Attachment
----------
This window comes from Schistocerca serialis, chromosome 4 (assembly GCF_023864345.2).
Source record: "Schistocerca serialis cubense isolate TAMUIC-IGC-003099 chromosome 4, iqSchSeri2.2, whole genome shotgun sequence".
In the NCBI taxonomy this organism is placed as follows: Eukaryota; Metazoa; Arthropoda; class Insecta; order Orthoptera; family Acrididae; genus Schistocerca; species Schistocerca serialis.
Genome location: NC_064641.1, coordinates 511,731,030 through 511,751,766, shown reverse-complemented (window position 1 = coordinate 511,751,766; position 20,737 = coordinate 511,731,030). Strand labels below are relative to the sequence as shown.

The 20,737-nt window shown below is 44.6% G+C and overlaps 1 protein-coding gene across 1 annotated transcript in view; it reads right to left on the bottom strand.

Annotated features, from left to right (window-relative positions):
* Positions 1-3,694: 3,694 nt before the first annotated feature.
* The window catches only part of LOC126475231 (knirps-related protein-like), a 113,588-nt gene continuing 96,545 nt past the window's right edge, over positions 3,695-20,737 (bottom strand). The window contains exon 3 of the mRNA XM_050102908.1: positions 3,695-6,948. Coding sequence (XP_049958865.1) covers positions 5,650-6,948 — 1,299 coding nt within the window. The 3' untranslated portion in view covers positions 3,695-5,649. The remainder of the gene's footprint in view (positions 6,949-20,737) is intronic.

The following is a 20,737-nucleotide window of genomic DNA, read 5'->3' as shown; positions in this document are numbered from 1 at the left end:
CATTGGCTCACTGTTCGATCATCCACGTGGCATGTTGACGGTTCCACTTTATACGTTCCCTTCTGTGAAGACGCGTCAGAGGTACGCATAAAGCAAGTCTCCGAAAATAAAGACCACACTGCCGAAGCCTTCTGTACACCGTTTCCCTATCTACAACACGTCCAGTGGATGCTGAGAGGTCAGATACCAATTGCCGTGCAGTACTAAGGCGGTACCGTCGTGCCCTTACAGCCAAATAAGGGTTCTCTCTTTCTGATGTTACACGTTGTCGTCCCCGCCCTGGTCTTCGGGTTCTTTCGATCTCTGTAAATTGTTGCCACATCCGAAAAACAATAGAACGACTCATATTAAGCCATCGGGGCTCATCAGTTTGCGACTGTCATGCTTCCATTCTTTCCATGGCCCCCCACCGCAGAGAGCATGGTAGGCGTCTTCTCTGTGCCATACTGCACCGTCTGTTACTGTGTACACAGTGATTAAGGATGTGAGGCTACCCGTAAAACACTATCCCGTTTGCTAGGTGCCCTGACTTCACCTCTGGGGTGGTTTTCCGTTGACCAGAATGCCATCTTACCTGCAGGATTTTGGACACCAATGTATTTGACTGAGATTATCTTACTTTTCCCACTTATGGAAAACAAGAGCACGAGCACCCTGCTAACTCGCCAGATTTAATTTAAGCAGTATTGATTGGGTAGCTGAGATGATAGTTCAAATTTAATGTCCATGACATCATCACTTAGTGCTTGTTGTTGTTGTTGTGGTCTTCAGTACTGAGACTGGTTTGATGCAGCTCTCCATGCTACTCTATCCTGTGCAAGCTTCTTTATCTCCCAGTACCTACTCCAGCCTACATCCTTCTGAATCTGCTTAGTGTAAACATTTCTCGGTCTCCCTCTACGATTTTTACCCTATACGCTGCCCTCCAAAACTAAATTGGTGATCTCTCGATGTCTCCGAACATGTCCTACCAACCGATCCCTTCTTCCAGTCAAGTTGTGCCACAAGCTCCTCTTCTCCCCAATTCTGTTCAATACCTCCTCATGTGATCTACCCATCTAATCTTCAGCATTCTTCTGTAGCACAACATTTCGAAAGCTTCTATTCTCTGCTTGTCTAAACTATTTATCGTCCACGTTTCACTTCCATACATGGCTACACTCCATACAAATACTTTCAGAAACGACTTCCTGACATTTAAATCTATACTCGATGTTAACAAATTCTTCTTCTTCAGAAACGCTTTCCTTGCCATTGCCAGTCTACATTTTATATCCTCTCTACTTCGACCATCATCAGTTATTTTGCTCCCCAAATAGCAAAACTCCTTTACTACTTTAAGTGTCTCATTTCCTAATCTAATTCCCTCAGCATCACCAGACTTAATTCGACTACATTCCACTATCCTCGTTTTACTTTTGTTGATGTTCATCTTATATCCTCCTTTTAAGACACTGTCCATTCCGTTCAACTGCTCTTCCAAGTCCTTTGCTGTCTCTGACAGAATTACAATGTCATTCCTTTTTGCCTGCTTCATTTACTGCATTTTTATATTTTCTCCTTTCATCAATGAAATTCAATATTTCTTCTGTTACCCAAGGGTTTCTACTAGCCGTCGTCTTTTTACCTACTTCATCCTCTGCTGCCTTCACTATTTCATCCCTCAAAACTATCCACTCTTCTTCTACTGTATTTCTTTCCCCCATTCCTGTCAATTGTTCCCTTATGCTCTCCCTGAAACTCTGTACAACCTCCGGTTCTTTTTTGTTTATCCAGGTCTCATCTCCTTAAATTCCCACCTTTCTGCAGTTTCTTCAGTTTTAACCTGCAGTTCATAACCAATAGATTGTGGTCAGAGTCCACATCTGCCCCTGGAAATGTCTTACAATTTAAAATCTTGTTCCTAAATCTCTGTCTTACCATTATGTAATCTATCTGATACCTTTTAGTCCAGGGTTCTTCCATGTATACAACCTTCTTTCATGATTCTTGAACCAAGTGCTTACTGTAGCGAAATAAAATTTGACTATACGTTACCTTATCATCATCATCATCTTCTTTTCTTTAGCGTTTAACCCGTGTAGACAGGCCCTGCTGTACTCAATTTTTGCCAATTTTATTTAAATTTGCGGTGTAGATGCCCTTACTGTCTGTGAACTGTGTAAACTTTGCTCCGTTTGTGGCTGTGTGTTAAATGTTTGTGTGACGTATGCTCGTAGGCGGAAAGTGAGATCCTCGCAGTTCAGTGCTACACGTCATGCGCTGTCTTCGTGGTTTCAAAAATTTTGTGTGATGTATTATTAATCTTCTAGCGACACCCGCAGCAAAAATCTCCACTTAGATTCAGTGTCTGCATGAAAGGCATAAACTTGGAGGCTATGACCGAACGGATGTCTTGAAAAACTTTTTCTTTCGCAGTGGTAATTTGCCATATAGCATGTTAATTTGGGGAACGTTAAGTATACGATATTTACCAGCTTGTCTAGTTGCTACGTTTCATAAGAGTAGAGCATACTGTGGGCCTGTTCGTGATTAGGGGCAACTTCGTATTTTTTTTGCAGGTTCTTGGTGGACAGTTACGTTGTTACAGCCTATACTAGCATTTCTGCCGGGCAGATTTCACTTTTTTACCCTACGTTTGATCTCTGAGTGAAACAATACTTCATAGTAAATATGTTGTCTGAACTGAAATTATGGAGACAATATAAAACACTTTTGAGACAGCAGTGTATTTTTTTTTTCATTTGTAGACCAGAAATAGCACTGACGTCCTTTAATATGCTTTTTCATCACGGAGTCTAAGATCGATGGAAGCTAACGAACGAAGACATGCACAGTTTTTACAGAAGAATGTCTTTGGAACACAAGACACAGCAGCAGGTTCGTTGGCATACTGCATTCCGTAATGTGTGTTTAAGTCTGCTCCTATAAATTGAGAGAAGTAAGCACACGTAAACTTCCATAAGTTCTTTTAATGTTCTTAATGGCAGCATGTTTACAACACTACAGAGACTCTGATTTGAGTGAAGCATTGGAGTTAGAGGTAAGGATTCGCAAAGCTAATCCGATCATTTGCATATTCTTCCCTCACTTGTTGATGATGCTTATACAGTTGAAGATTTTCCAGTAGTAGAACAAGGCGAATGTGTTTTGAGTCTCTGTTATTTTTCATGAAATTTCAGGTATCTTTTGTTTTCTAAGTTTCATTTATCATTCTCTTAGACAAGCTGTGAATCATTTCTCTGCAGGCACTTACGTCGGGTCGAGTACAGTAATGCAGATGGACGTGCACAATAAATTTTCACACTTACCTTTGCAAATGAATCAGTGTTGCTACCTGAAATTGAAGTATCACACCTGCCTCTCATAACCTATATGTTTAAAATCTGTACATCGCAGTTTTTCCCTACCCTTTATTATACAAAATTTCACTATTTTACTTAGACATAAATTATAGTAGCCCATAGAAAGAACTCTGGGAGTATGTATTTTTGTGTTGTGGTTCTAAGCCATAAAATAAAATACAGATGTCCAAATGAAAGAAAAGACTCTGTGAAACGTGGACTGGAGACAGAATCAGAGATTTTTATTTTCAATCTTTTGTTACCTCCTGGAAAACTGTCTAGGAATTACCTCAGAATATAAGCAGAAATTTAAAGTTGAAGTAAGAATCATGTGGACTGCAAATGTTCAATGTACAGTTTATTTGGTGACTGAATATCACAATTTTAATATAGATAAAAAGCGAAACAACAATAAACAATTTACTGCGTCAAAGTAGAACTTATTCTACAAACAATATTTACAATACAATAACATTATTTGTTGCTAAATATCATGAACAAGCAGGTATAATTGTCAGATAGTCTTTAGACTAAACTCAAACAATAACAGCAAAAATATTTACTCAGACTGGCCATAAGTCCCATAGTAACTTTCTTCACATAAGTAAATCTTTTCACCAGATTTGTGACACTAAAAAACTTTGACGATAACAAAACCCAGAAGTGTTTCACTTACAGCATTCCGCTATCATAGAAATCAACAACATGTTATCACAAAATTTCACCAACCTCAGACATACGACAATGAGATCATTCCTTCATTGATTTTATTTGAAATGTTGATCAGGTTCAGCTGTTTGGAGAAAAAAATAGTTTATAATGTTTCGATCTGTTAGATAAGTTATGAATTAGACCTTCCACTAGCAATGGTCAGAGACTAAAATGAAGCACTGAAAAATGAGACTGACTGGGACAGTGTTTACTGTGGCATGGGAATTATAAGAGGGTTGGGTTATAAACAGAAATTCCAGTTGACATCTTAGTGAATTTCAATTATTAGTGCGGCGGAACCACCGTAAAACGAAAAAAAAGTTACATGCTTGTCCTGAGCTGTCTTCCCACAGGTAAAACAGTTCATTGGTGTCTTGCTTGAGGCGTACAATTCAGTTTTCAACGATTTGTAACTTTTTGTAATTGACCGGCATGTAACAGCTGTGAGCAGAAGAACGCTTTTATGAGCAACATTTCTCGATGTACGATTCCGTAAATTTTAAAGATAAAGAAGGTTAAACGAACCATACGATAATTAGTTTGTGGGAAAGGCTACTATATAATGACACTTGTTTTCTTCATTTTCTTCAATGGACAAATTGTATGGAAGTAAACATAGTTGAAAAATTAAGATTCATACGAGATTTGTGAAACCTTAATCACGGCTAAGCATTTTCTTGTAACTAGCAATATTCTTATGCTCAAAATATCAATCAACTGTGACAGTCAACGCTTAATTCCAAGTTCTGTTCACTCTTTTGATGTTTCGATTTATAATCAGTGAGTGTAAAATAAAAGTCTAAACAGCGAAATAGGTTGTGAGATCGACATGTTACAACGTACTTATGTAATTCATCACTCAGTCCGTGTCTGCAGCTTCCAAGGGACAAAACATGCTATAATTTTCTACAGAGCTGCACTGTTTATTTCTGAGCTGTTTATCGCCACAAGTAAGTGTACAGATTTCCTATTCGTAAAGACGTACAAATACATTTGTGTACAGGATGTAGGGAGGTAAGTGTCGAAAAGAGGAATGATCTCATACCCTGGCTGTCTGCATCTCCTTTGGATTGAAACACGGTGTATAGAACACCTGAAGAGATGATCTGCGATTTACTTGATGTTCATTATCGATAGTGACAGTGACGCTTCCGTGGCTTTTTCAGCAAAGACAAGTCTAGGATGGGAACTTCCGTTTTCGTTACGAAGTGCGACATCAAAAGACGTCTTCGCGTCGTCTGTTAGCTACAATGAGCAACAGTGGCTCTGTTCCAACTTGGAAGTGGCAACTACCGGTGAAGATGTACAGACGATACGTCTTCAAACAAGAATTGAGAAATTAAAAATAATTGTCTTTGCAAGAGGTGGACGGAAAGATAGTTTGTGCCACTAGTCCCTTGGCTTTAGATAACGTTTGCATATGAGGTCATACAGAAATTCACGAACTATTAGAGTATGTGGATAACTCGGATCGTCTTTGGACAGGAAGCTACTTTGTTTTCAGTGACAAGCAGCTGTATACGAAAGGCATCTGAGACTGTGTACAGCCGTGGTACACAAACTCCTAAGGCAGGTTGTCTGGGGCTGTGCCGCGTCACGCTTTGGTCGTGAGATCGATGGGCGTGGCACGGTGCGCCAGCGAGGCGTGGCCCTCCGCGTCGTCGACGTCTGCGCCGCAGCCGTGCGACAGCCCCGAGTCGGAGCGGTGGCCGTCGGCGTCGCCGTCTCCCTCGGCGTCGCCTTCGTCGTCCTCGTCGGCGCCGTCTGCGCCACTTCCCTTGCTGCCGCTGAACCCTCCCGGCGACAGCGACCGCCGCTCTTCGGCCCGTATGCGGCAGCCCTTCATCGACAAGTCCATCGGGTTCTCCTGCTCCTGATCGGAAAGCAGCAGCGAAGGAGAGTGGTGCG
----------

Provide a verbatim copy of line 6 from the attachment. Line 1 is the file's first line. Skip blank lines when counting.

Annotated features, from left to right (window-relative positions):